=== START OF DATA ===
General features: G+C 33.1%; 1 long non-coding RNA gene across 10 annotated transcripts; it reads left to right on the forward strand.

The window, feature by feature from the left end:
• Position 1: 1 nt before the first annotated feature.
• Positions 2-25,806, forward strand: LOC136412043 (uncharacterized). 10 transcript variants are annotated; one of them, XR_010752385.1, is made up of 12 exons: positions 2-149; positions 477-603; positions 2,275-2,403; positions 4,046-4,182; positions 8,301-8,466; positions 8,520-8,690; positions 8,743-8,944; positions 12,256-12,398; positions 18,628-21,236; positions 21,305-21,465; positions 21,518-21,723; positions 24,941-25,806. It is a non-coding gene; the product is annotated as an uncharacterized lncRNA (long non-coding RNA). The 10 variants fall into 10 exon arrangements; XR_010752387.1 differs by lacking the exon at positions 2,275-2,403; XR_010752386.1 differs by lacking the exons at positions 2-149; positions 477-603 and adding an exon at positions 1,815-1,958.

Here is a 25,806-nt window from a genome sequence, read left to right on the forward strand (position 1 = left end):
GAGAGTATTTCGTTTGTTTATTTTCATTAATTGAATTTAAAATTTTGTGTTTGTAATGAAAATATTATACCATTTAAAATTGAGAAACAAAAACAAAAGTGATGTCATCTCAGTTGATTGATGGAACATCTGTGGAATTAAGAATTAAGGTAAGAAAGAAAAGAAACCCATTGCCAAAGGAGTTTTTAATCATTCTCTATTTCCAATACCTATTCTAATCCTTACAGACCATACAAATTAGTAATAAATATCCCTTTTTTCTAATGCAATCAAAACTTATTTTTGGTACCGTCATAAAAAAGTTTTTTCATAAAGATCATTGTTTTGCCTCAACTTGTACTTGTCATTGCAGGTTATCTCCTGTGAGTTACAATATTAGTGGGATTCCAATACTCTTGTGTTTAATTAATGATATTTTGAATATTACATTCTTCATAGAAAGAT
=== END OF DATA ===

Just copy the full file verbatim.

General features: G+C 33.1%; 1 long non-coding RNA gene across 10 annotated transcripts; it reads left to right on the forward strand.

The window, feature by feature from the left end:
• Position 1: 1 nt before the first annotated feature.
• Positions 2-25,806, forward strand: LOC136412043 (uncharacterized). 10 transcript variants are annotated; one of them, XR_010752385.1, is made up of 12 exons: positions 2-149; positions 477-603; positions 2,275-2,403; positions 4,046-4,182; positions 8,301-8,466; positions 8,520-8,690; positions 8,743-8,944; positions 12,256-12,398; positions 18,628-21,236; positions 21,305-21,465; positions 21,518-21,723; positions 24,941-25,806. It is a non-coding gene; the product is annotated as an uncharacterized lncRNA (long non-coding RNA). The 10 variants fall into 10 exon arrangements; XR_010752387.1 differs by lacking the exon at positions 2,275-2,403; XR_010752386.1 differs by lacking the exons at positions 2-149; positions 477-603 and adding an exon at positions 1,815-1,958.

Here is a 25,806-nt window from a genome sequence, read left to right on the forward strand (position 1 = left end):
GAGAGTATTTCGTTTGTTTATTTTCATTAATTGAATTTAAAATTTTGTGTTTGTAATGAAAATATTATACCATTTAAAATTGAGAAACAAAAACAAAAGTGATGTCATCTCAGTTGATTGATGGAACATCTGTGGAATTAAGAATTAAGGTAAGAAAGAAAAGAAACCCATTGCCAAAGGAGTTTTTAATCATTCTCTATTTCCAATACCTATTCTAATCCTTACAGACCATACAAATTAGTAATAAATATCCCTTTTTTCTAATGCAATCAAAACTTATTTTTGGTACCGTCATAAAAAAGTTTTTTCATAAAGATCATTGTTTTGCCTCAACTTGTACTTGTCATTGCAGGTTATCTCCTGTGAGTTACAATATTAGTGGGATTCCAATACTCTTGTGTTTAATTAATGATATTTTGAATATTACATTCTTCATAGAAAGAT